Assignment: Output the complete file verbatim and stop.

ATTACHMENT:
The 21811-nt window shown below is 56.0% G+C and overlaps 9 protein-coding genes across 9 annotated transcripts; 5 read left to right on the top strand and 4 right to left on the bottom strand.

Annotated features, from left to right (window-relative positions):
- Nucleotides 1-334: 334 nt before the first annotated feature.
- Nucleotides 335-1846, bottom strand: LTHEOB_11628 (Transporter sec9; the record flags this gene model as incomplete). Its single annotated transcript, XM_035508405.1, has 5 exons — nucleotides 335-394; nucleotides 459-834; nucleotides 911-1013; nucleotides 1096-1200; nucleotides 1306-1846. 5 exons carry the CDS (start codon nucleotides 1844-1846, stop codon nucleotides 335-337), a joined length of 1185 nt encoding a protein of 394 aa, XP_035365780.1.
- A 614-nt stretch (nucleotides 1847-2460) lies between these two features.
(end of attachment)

The 21811-nt window shown below is 56.0% G+C and overlaps 9 protein-coding genes across 9 annotated transcripts; 5 read left to right on the top strand and 4 right to left on the bottom strand.

Annotated features, from left to right (window-relative positions):
- Nucleotides 1-334: 334 nt before the first annotated feature.
- Nucleotides 335-1846, bottom strand: LTHEOB_11628 (Transporter sec9; the record flags this gene model as incomplete). Its single annotated transcript, XM_035508405.1, has 5 exons — nucleotides 335-394; nucleotides 459-834; nucleotides 911-1013; nucleotides 1096-1200; nucleotides 1306-1846. 5 exons carry the CDS (start codon nucleotides 1844-1846, stop codon nucleotides 335-337), a joined length of 1185 nt encoding a protein of 394 aa, XP_035365780.1.
- A 614-nt stretch (nucleotides 1847-2460) lies between these two features.